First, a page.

The Art of Japanese Swordsmanship

Nicklaus Suino and Shambhala Books Presents

Budo Mind and Body by Nicklaus Suino
    Budo Mind and Body: Training Secrets of the Japanese Martial Arts
    by Nicklaus Suino
    Boston: Weatherhill
    2006, 160 pp., 5.5" x 7.25" illus. (hardcover)
    ISBN 0834805685 . $16.95

    Available from:
    Shambhala Publications
    P.O. Box 308 Back Bay Annex
    Boston, MA 02117-0308
    Toll-free Tel: 888.424.2329
    Tel: 866.424.0030
    Fax: 617.236.1563

    Review by John Donohue, Ph.D.
    Albertus Magnus College

    Nicklaus Suino has established himself as an authoritative writer about and
    practitioner of the Japanese martial tradition. He writes balanced, thoughtful
    works on budo, and this latest work is no exception.

    Budo Mind and Body is, in fact, a modified version of his 1996 work Arts of
    Strength, Arts of Serenity. The current book contains five short chapters:
    Training the Body, Training the Mind, Budo Culture, Three Martial Virtues, and
    Training the Spirit. In these short sections, Suino provides cogent, down to
    earth analyses of the process of walking the martial path in Japan's modern
    arts. Despite the breathless editorial subtitle that hints at "training
    secrets," Suino does a nice job of expressing how the study of budo is a
    process requiring discipline, patience, and effort. The results can be profound
    and transformative, as Suino clearly believes, but his conviction that these
    results are achieved through rigorous training comes as a nice corrective to
    popular ideas about the martial arts and magical skill.

    The author includes nice thumbnail sketches of various modern martial arts as an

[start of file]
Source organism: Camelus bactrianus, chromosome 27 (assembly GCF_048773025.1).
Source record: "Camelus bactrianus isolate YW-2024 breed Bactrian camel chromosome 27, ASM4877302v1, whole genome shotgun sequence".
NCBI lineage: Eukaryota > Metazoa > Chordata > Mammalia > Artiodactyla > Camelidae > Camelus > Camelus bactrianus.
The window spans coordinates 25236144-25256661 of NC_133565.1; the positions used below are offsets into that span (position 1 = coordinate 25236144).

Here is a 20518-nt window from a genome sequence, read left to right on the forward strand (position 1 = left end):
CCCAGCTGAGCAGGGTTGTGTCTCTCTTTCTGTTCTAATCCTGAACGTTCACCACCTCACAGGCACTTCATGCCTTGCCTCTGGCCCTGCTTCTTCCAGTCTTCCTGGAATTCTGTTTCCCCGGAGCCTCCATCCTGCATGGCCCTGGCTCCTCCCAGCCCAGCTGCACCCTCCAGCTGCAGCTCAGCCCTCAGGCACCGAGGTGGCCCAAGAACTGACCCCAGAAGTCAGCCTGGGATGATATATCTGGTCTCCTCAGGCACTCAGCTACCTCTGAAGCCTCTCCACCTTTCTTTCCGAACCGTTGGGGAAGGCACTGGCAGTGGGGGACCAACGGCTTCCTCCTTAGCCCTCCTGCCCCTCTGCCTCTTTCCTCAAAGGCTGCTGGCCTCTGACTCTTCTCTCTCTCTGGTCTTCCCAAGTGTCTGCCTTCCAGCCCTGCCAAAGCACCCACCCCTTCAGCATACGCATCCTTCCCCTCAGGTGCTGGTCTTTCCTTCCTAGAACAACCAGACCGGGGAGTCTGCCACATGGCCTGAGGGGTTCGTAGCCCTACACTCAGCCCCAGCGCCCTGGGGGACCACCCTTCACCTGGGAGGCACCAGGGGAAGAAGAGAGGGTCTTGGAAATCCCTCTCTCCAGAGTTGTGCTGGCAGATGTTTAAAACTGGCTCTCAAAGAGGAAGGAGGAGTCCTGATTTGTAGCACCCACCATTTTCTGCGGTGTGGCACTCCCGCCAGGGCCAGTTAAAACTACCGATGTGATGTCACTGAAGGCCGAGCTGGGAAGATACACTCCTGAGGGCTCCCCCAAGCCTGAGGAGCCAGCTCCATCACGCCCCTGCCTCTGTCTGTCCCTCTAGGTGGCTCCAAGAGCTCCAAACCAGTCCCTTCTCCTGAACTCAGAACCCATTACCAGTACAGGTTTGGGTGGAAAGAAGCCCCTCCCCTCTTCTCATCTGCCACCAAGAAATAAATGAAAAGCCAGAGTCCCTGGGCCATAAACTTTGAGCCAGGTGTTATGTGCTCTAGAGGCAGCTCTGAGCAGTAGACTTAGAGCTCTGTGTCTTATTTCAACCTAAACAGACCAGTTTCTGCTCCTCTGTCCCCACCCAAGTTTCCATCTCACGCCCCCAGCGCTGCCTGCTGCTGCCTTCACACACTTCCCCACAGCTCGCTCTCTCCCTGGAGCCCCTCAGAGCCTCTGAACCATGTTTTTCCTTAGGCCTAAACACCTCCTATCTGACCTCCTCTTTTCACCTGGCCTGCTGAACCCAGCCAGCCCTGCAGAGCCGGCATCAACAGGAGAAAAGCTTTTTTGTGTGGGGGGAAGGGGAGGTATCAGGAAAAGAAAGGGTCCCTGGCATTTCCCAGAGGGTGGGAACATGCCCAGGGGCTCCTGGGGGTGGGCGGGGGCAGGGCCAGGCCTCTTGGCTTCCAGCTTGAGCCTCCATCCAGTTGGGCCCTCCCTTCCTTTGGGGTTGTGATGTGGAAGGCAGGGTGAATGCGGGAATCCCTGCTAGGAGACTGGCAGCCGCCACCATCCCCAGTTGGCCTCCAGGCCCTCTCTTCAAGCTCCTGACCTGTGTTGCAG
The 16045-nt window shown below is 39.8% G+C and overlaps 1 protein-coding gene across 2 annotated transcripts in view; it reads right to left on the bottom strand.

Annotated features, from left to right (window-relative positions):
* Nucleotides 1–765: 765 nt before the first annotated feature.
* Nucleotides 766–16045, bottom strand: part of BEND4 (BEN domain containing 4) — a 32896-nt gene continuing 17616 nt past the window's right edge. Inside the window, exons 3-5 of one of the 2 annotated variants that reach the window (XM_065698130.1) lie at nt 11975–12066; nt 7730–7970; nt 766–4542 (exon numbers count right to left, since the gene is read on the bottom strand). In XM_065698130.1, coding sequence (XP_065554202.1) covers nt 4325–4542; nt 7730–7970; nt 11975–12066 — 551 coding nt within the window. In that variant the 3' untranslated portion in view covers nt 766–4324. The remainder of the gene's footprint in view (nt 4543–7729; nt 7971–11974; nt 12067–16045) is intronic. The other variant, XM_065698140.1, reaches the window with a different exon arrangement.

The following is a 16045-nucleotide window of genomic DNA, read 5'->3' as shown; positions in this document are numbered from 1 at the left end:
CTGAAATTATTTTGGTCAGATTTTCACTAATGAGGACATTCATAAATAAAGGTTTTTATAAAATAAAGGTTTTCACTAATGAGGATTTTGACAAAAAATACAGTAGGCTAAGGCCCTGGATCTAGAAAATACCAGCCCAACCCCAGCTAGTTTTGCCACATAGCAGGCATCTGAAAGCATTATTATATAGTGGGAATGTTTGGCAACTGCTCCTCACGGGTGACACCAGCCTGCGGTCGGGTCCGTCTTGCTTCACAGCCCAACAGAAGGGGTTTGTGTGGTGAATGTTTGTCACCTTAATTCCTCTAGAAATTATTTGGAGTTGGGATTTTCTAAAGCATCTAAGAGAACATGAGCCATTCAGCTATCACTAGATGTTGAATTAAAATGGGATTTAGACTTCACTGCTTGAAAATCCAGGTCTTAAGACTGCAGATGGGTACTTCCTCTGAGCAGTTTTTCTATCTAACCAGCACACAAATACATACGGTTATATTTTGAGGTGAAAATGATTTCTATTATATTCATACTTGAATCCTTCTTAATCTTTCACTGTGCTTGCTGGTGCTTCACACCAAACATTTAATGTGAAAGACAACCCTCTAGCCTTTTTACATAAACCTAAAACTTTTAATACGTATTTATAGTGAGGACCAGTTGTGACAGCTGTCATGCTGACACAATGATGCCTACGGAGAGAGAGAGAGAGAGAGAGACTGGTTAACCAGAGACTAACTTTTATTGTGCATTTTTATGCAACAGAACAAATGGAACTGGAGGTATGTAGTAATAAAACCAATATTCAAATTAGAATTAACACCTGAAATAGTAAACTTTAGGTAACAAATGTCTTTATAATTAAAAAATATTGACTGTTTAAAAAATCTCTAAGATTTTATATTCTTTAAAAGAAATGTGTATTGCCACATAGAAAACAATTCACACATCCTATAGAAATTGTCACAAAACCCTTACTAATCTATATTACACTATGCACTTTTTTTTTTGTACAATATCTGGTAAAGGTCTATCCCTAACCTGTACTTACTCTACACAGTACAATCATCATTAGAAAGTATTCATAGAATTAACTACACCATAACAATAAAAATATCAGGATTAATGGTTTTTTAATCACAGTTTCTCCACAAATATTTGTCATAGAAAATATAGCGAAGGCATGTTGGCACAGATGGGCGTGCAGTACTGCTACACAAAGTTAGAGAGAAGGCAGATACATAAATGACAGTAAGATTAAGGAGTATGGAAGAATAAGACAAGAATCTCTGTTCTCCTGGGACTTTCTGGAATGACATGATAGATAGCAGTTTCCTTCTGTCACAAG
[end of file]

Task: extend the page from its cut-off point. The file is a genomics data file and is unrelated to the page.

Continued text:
aid to individuals considering taking up the study of one or the other. This
    book is, in fact, a nice introduction to budo for individuals new to the world
    of the dojo. It is short on hyperbole and long on experience and common sense.
    I would recommend it as an appropriate work for novice students, although the
    clarity of Suino's prose and the sincerity of his convictions regarding the
    benefits of studying budo would recommend it to any reader who shares something
    of his experience and his beliefs.

    Suino also provides a brief bibliography at the close of the book. While
    composed of the author's personal favorites, the list would have benefited from
    the inclusion of some additional resources.there are, for example, newer and
    more accomplished introductory works on kendo than Sasamori and Warner's
    forty-year old book, and the reading public has benefited from quality work on
    kyudo by the Deprosperos.

    As a final quibble, while I congratulate Weatherhill on the firm's continuing
    success in producing quality works on martial subjects, I do wish that they
    would consult with people (like their own authors) before designing jacket
    covers. Suino's fine book is fronted by a photograph of an individual wearing
    full kendo armor, grasping a wooden sword. Trainees in kendo use the bokken,
    but don't do so wearing the protective mitts known as kote. And even the
    greenest beginner in any of the sword arts could have told the photographer
    that the practice sword is held with the cutting-edge up. These kinds of errors
    probably make an accomplished individual like Suino grind his teeth in
    frustration, but he should rest assured that, whatever the minor flaws of the
    book's cover, the contents are of high quality.

Available at fine bookstores everywhere, and at Shambhala Books and Amazon. Signed copies will be available directly from the author. Send your request to Suino Sensei at

  Home | About Japanese Swordsmanship | Seminar & Demonstration Info | Upcoming Events
Contact | Links | Site Map

Web Design by Network Services Group, LLC.